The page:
Homeschooling and Public School the Pros and Cons

For families who are able to have at least one stay-at-home parent, homeschooling is an option. In this setting children learn at their own pace and often, at a young age, are able to discover their personal and greatest aptitudes. Learning is accomplished through everyday experiences such as cooking, gardening, and home improvement projects. Technology is utilized through online computer learning programs and television with educational programming. Music appreciation can be a valuable learning tool. With students at home, many hours can be spent playing a musical instrument as well as listening to music.

Learning is easily extended outside the home through trips to stores, museums, zoos, concerts, sporting events, government offices, religious institutions and restaurants, to name just a few. Socialization is accomplished through interaction with people of all ages at church, nursing homes, with other homeschoolers and at any place where there are people. The library offers excellent resources on any topic. Participants can plan each day and education is viewed as a learning experience every day all year round.

Public school is intended to give all children the opportunity to get an education. Each state mandates what subject matter is taught at each grade level. Parents know that their children are being taught by individuals who have obtained an education degree; these teachers have also taken and passed exams in which to be state certified to teach at a specific grade level. Students who attend public school will be following a specific curriculum at each grade level, and often must pass a state mandated test in order to move to the next grade level. Students will be in a classroom of 20 to 30 children who are from a specific age group. The routine of the day is established by the teacher.  Subjects are covered in 20- to 30-minute increments and then, as a group, the students cover another topic. Lunch and recreational breaks are taken together as well as bathroom visits.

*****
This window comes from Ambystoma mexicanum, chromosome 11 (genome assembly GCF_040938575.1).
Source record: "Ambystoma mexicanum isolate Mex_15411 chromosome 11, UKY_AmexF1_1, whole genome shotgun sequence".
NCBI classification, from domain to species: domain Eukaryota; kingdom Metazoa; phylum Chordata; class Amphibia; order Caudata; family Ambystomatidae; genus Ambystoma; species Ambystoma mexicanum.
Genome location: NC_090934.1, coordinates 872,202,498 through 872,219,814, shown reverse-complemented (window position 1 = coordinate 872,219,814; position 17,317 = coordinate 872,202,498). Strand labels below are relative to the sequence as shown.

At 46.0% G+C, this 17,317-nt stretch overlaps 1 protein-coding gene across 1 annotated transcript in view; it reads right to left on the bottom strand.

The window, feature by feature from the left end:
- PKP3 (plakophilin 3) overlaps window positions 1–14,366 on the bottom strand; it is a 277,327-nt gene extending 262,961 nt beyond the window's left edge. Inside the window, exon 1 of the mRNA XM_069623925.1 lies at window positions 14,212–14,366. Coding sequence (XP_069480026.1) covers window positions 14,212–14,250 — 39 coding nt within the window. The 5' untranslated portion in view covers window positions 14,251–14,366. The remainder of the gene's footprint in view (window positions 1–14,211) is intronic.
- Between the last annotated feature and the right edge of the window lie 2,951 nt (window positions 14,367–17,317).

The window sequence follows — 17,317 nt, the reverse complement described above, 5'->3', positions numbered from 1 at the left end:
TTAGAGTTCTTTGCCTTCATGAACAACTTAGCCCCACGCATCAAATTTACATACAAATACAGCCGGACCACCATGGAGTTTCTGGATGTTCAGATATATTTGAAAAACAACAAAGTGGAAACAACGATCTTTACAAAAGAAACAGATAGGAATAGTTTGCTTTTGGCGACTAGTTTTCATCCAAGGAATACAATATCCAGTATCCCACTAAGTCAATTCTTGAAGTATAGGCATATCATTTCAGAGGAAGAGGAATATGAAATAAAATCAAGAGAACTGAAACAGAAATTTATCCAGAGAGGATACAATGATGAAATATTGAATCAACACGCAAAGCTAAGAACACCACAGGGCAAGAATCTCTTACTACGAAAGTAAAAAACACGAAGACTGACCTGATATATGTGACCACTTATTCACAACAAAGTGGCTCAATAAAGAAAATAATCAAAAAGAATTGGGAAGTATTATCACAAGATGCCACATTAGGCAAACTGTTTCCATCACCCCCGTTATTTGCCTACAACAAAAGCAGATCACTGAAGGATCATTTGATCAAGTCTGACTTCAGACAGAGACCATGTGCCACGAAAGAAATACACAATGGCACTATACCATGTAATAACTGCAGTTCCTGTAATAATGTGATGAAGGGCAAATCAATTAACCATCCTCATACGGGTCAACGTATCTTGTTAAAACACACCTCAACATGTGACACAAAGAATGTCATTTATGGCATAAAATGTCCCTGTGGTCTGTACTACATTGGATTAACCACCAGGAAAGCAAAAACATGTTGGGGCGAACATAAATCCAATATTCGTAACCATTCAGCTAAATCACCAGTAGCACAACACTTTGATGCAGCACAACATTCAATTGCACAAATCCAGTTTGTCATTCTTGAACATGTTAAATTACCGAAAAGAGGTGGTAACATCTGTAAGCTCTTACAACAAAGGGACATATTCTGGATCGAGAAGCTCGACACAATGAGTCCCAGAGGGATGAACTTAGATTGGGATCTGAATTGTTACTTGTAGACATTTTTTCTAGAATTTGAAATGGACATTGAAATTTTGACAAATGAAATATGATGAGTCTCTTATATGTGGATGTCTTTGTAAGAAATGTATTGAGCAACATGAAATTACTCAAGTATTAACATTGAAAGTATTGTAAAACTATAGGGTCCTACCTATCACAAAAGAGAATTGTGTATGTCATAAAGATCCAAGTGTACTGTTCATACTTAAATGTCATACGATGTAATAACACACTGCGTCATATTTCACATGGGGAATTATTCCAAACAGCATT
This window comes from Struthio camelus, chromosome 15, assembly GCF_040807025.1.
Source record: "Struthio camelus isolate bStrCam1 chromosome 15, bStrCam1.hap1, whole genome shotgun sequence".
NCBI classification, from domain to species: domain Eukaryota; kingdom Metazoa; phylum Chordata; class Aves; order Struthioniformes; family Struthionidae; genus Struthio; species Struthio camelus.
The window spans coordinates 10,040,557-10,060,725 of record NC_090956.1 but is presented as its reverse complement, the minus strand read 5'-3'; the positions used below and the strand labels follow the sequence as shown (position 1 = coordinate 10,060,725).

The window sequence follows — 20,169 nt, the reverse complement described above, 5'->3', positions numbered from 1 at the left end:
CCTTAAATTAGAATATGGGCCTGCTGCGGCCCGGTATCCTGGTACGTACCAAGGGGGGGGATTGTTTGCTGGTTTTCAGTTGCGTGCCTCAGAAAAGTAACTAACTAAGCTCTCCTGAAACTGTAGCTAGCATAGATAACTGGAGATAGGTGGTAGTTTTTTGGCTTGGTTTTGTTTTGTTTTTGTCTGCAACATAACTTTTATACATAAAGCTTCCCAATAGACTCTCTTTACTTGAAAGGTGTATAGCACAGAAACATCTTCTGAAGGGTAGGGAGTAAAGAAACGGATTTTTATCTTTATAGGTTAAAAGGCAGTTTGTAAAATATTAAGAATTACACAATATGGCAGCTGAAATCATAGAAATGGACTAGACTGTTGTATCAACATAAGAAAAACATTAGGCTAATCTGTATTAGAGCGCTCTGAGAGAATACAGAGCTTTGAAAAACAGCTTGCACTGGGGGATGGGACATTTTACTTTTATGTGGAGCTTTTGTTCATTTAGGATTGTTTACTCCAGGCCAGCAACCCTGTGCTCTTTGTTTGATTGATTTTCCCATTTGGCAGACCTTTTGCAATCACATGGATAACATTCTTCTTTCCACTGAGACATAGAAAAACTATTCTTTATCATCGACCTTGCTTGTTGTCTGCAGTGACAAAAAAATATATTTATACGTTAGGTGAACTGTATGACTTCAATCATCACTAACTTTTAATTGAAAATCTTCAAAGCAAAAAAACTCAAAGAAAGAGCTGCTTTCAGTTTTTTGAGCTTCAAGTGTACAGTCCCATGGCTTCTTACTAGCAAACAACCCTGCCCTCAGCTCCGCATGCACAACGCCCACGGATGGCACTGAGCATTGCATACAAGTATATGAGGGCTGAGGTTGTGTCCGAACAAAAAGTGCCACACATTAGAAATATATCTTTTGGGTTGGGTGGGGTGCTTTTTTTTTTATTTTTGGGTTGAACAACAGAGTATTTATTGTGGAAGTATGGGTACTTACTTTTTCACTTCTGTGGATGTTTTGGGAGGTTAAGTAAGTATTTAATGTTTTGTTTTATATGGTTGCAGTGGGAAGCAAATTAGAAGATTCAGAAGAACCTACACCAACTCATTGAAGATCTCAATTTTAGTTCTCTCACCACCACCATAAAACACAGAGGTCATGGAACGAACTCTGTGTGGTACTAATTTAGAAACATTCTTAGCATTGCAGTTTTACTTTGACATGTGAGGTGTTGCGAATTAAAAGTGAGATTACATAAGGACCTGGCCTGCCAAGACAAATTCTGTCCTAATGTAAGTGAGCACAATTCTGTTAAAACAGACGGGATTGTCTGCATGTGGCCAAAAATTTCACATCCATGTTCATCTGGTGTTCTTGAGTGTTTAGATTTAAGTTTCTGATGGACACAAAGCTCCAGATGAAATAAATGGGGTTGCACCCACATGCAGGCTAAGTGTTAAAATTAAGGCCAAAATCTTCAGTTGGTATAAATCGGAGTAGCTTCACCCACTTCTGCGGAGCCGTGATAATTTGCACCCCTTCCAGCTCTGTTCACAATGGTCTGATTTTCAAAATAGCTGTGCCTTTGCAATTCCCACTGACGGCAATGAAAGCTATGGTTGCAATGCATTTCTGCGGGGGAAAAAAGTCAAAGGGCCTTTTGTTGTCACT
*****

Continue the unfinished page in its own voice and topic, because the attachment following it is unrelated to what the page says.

Teachers in the public school system have a teacher’s union. Teachers, therefore, may have a strike in order to work through disputes. During these times, students may not be attending school unless there are enough substitute teachers for the classroom. Although in some instances there may be afterschool programs available for students, typically public school students attend from late August until early June Monday through Friday for about six to seven hours with the exception of national holidays.

Deciding which is best may depend on the children and parents involved.  Research and discussion should ensue prior to making a final decision.  However, once the decision is made, it is not irreversible; often families try one option and then switch to the other.